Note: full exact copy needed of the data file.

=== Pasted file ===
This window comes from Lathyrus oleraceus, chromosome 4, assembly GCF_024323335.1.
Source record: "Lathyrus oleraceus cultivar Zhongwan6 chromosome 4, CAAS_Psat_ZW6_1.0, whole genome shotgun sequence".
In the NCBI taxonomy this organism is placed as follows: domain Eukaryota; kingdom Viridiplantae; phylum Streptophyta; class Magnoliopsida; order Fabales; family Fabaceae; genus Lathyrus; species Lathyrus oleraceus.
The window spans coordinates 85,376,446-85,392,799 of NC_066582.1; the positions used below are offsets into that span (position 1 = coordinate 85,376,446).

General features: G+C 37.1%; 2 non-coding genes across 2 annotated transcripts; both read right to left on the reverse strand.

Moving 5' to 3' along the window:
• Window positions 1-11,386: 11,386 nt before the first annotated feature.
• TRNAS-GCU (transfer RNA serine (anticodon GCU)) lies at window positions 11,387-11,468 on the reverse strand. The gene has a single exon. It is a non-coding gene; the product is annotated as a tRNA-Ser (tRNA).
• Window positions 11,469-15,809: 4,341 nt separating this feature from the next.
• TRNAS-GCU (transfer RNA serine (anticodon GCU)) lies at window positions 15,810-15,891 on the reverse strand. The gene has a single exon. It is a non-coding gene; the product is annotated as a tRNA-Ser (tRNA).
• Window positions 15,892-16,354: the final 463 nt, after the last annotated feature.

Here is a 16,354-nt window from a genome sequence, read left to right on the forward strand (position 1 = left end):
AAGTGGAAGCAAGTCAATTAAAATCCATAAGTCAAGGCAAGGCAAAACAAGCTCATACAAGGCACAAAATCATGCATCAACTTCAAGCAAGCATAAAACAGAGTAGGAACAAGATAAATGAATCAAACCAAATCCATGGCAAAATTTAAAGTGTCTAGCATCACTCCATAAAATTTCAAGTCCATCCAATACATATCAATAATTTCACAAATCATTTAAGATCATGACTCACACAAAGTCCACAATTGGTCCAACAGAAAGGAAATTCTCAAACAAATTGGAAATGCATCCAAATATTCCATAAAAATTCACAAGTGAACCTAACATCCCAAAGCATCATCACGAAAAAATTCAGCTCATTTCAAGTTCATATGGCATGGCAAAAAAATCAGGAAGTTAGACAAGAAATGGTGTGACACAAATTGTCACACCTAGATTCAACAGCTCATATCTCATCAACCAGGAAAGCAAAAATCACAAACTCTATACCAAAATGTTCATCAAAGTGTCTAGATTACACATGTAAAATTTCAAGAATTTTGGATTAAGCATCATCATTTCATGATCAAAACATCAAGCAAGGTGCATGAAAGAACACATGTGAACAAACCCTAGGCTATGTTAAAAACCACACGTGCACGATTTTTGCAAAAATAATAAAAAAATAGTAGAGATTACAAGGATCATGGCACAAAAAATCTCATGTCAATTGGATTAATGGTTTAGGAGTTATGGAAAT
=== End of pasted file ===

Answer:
This window comes from Lathyrus oleraceus, chromosome 4, assembly GCF_024323335.1.
Source record: "Lathyrus oleraceus cultivar Zhongwan6 chromosome 4, CAAS_Psat_ZW6_1.0, whole genome shotgun sequence".
In the NCBI taxonomy this organism is placed as follows: domain Eukaryota; kingdom Viridiplantae; phylum Streptophyta; class Magnoliopsida; order Fabales; family Fabaceae; genus Lathyrus; species Lathyrus oleraceus.
The window spans coordinates 85,376,446-85,392,799 of NC_066582.1; the positions used below are offsets into that span (position 1 = coordinate 85,376,446).

General features: G+C 37.1%; 2 non-coding genes across 2 annotated transcripts; both read right to left on the reverse strand.

Moving 5' to 3' along the window:
• Window positions 1-11,386: 11,386 nt before the first annotated feature.
• TRNAS-GCU (transfer RNA serine (anticodon GCU)) lies at window positions 11,387-11,468 on the reverse strand. The gene has a single exon. It is a non-coding gene; the product is annotated as a tRNA-Ser (tRNA).
• Window positions 11,469-15,809: 4,341 nt separating this feature from the next.
• TRNAS-GCU (transfer RNA serine (anticodon GCU)) lies at window positions 15,810-15,891 on the reverse strand. The gene has a single exon. It is a non-coding gene; the product is annotated as a tRNA-Ser (tRNA).
• Window positions 15,892-16,354: the final 463 nt, after the last annotated feature.

Here is a 16,354-nt window from a genome sequence, read left to right on the forward strand (position 1 = left end):
AAGTGGAAGCAAGTCAATTAAAATCCATAAGTCAAGGCAAGGCAAAACAAGCTCATACAAGGCACAAAATCATGCATCAACTTCAAGCAAGCATAAAACAGAGTAGGAACAAGATAAATGAATCAAACCAAATCCATGGCAAAATTTAAAGTGTCTAGCATCACTCCATAAAATTTCAAGTCCATCCAATACATATCAATAATTTCACAAATCATTTAAGATCATGACTCACACAAAGTCCACAATTGGTCCAACAGAAAGGAAATTCTCAAACAAATTGGAAATGCATCCAAATATTCCATAAAAATTCACAAGTGAACCTAACATCCCAAAGCATCATCACGAAAAAATTCAGCTCATTTCAAGTTCATATGGCATGGCAAAAAAATCAGGAAGTTAGACAAGAAATGGTGTGACACAAATTGTCACACCTAGATTCAACAGCTCATATCTCATCAACCAGGAAAGCAAAAATCACAAACTCTATACCAAAATGTTCATCAAAGTGTCTAGATTACACATGTAAAATTTCAAGAATTTTGGATTAAGCATCATCATTTCATGATCAAAACATCAAGCAAGGTGCATGAAAGAACACATGTGAACAAACCCTAGGCTATGTTAAAAACCACACGTGCACGATTTTTGCAAAAATAATAAAAAAATAGTAGAGATTACAAGGATCATGGCACAAAAAATCTCATGTCAATTGGATTAATGGTTTAGGAGTTATGGAAAT